Double overhand provides the most effective way to transfer force from the upper body through the hands into an unbraced bend, and results in destruction of the biggest steel. Because the maximal leverage is supported by reliance upon tough padding and pain tolerance, in addition to hand strength, some have dubbed this style of bending as “folding” the nail.

Force from the chest and upper back is applied through the thumb pads to bend the nail, using the index fingers as a fulcrum. Done effectively, force will also be generated by the wrists, in the form of radial deviation. The double overhand bend can be broken down as follows:

Initial Kink – The bar is grasped with an overhand grip, held as high under the chin is possible. The ends of the wrapped bar are braced in the thumb pads, with the first 2-3 fingers of the hand wrapped around the bar. Apply force down and out through the end of the bar, towards a spot two feet in front of the stomach. The thumb pads will push directly into the ends of the nail, relying upon durable pads to prevent puncture injury.

At the same time, the index fingers must push the opposite direction into the underside of the nail, driven by force from the wrists. Once the bar bends to more than 45 degrees, it’s time to move on to the sweep. For longer nails, the kink will be the hardest part of the bend.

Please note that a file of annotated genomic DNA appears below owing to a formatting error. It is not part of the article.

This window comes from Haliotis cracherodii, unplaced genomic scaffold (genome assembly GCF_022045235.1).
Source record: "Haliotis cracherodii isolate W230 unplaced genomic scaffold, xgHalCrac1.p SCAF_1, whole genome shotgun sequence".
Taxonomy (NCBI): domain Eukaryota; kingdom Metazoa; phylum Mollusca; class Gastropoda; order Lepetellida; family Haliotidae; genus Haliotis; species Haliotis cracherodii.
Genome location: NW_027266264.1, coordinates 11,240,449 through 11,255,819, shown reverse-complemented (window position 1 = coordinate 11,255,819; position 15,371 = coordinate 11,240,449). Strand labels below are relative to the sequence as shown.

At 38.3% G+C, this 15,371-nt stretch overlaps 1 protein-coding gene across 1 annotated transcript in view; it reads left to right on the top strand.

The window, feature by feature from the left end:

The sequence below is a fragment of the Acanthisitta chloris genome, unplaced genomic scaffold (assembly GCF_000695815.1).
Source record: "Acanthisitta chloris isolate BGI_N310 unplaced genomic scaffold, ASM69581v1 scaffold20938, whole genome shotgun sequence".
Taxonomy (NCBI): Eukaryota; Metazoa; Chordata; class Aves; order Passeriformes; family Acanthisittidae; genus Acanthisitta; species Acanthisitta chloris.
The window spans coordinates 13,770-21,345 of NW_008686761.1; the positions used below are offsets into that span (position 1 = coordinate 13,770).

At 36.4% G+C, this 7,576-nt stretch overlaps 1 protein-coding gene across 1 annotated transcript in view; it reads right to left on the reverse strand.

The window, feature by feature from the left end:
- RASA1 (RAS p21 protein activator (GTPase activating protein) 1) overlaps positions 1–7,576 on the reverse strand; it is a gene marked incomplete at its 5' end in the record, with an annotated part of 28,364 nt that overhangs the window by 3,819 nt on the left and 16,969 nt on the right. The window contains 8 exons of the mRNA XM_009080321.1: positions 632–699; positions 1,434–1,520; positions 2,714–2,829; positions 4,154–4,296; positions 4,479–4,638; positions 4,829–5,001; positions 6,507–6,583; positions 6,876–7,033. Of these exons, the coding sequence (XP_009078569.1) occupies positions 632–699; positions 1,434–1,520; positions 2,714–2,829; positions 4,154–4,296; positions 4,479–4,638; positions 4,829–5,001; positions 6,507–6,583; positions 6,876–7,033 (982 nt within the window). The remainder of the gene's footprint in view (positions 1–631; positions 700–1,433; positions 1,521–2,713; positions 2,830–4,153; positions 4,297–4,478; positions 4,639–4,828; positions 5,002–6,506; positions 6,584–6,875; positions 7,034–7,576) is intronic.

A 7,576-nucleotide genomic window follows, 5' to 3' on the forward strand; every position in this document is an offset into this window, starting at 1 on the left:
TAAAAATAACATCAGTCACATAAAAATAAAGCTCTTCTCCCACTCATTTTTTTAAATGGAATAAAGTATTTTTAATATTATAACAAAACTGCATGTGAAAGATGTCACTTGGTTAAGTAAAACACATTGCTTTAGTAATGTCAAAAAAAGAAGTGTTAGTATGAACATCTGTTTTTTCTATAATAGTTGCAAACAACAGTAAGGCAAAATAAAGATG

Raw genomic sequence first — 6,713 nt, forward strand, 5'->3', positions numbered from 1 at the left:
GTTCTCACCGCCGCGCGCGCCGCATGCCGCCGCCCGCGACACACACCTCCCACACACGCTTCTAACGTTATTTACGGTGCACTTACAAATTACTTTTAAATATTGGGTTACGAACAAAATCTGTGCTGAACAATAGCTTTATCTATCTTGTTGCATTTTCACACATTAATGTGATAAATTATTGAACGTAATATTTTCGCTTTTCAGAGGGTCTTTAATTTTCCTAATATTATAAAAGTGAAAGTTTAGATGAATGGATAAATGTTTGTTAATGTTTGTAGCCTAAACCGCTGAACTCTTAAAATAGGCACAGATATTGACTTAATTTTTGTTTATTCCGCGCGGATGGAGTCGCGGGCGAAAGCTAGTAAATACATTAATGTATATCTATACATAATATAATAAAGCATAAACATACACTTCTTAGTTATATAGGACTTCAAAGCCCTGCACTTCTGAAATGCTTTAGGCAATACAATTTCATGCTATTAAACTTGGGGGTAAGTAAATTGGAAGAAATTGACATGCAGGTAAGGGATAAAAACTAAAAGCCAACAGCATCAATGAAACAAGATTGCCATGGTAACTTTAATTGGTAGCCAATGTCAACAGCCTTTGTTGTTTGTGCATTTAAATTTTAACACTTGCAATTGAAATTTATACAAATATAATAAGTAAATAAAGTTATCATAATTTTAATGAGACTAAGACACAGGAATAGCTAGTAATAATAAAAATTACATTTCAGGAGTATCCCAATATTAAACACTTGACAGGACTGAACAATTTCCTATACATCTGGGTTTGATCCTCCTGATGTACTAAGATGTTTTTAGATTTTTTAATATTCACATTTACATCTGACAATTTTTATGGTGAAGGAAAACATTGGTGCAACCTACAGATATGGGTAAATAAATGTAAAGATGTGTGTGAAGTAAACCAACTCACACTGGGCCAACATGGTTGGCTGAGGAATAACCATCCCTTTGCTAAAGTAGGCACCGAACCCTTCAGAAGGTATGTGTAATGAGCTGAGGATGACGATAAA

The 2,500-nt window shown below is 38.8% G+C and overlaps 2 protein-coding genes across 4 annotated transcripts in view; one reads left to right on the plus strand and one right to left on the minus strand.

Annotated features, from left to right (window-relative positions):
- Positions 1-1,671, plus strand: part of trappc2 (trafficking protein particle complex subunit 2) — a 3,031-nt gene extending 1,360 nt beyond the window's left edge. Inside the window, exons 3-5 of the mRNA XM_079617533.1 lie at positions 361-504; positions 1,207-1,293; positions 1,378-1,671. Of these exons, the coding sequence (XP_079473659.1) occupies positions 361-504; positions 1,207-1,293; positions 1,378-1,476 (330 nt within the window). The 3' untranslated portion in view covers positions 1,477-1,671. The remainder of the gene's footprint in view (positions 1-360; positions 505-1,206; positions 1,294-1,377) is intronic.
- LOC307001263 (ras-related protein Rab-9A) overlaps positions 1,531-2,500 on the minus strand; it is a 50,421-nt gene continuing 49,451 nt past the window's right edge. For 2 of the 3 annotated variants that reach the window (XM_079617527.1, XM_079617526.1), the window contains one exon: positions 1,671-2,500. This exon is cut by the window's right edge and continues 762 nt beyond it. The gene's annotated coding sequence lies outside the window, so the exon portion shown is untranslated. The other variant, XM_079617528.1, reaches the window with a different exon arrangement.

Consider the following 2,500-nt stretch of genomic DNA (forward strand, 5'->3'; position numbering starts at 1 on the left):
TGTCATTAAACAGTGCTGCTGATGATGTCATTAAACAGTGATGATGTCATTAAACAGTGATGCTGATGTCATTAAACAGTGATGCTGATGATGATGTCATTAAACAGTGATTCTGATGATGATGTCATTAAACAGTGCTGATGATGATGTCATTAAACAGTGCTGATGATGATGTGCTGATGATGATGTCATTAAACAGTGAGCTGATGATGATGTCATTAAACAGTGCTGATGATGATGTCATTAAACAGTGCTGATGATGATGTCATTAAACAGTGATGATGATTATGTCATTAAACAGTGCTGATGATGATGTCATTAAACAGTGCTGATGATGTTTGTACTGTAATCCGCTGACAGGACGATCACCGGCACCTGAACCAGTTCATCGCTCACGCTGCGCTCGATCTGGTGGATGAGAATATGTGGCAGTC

Sweep – Transitioning from the initial kink into the sweep using double overhand requires little modification in form. Continue applying pressure through the thumb pads into the end of the nail while pushing index fingers up with the wrists. It may be possible to complete the kink and sweep in a single motion. The distinction between the two phases of the bend is important because most other bending styles will transition to double overhand for the sweep and crush down.

If multiple attempts are needed during the sweep, focus on doing them in rapid succession, applying as much force into the bar as possible. Explode into the steel. Waiting between attempts on the bar will allow the stock to cool, making the bend harder. Once the fingers meet and the bar is under 90 degrees, it is time to move into the crush down.